The issue of childcare is also a significant factor in successful home working; Bloom states that sufficient childcare must be in place for home working to be productive. But with many schools adopting distant learning in response to the pandemic, parents have found themselves in a dual role of both teacher and worker, particularly mothers. This might explain the startling statistics presented in the ‘Women in the Workplace’ report by McKinsey & Company earlier this year. Carried out across the UK and US, the report looked at the negative effect between gender and home working:
UK women are 43% more likely to have increased their hours beyond a standard working week than men.
1 in 4 women are contemplating what many would have considered unthinkable less than a year ago: downshifting their careers or leaving the workforce.
This clearly indicates that for remote working to successful work, employers need to create a culture that takes these various factors into consideration. Workplace support should be provided for those who need it, be it policies, working habits, or digital infrastructure. Systems need to be created with a remote-first approach in mind.
An Opportunity for Growth
Deloitte’s Millennial Survey 2017 found a strong relationship between remote work and better employee retention. A higher retention rate means lower employee turnover. This may be related to the increased flexibility and perceived job control an individual feels when given the option of remote working, factors that impact overall satisfaction.
Likewise, remote working also provides an opportunity to rebalance busy schedules and create more time for personal wellbeing and family. In 2018/19, stress, depression, or anxiety accounted for 44% of all work-related ill health cases in the UK, with 54% of all working days lost due to ill health. A shift to a more remote model may serve as a cultural inflection point for individuals and organizations alike to realign their values and practices.
When it’s done right, research has suggested that remote working can actually improve organizational outcomes.
According to a 2017 report by Gallup, State of the American Workplace, and research by 1 Million for Work Flexibility, a remote-work advocacy group:
- Remote workers can be 20-25 % more productive than their onsite colleagues.
- There was a 60% increase in absenteeism after banning remote work when previously allowing.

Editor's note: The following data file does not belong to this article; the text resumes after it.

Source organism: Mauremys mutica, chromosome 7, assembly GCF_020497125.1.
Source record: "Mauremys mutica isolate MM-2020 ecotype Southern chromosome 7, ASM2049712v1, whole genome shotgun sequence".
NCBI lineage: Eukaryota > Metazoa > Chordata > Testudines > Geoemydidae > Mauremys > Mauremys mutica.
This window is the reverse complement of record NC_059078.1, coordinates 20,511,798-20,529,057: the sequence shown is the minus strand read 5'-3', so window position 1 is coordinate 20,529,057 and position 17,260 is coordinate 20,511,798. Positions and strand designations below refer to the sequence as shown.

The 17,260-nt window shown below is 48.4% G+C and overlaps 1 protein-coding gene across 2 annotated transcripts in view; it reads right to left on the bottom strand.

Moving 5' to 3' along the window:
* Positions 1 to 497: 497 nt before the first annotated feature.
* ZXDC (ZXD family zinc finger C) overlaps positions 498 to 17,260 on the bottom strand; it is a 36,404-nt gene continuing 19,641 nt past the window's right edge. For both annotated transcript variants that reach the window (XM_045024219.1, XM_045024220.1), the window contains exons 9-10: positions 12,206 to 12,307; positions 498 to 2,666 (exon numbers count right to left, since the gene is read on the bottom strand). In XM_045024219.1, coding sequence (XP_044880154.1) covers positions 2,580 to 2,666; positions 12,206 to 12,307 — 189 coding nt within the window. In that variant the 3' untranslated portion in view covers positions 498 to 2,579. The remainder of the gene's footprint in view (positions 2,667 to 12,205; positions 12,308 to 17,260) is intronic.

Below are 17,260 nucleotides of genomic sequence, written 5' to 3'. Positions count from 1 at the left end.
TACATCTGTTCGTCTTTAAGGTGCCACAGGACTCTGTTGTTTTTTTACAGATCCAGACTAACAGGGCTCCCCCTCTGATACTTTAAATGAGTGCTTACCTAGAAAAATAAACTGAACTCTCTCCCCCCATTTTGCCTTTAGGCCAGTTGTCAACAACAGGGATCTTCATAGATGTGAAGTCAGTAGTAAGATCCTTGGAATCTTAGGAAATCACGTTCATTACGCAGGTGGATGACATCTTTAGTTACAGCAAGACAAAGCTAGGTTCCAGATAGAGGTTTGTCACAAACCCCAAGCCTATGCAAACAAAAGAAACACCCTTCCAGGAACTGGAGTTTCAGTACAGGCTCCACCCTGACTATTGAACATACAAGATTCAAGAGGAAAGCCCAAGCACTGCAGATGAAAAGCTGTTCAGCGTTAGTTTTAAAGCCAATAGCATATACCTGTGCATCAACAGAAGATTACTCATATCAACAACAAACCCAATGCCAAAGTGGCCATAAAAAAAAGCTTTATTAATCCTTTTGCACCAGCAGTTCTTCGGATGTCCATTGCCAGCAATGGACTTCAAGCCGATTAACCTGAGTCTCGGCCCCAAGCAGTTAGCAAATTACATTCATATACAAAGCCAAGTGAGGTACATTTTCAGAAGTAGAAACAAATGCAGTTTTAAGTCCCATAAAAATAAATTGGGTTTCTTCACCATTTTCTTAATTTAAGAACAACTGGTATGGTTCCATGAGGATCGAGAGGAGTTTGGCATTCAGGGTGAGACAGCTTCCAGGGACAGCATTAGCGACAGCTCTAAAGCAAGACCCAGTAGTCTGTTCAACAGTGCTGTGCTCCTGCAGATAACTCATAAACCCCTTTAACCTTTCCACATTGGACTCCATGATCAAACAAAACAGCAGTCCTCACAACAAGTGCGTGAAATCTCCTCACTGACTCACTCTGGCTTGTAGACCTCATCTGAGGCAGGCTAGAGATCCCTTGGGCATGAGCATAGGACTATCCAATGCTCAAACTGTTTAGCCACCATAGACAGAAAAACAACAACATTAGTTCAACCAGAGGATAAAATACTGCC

- Millennials and Generation X members are more likely to sign on with companies that offer remote work.
Striking the Right Balance
Noreena Hertz, the author of The Lonely Century, cautions about the adaption of remote working.
“Bosses need to embrace remote working with caution because what they’ll gain in reduced financial costs, they’ll lose in terms of loyalty and productivity and shared values.”
It’s all about getting the right blend, collaboration in the office, flexibility, and focus at home.
60:40 remote working to office-based is the optimum ratio for engagement with other team members (Gallup, 2017)
As we go forward, technology will play a vital role in carving out what the new safe workspace looks like. Gone are the days of Office, Exchange, and Word. Companies will need to adapt to create environments where interoperability is standard. In person-video hybrid meetings will become the norm. Meeting room technology will need to work with multiple platforms and technologies. Issues like user experience, accessibility, and digital security will be more important than ever.
Tools like Launcher enable employees to walk into any meeting space and instantly launch video calls, presentations, and apps on the meeting room screen without needing to touch a screen or shared computer.
Plus, Launcher’s kiosk mode means meeting spaces can be standardized across the organization to work with the tools they already use, with in-built automatic data clearing features for the security of your data after the meeting ends.
Discover how Launcher can improve the effectiveness of your meetings with a personalized demo
About the Author
This article is written by Julie Adams, a Communication & Content Specialist at DisplayNote. Julie is a writer and science, psychology & music enthusiast.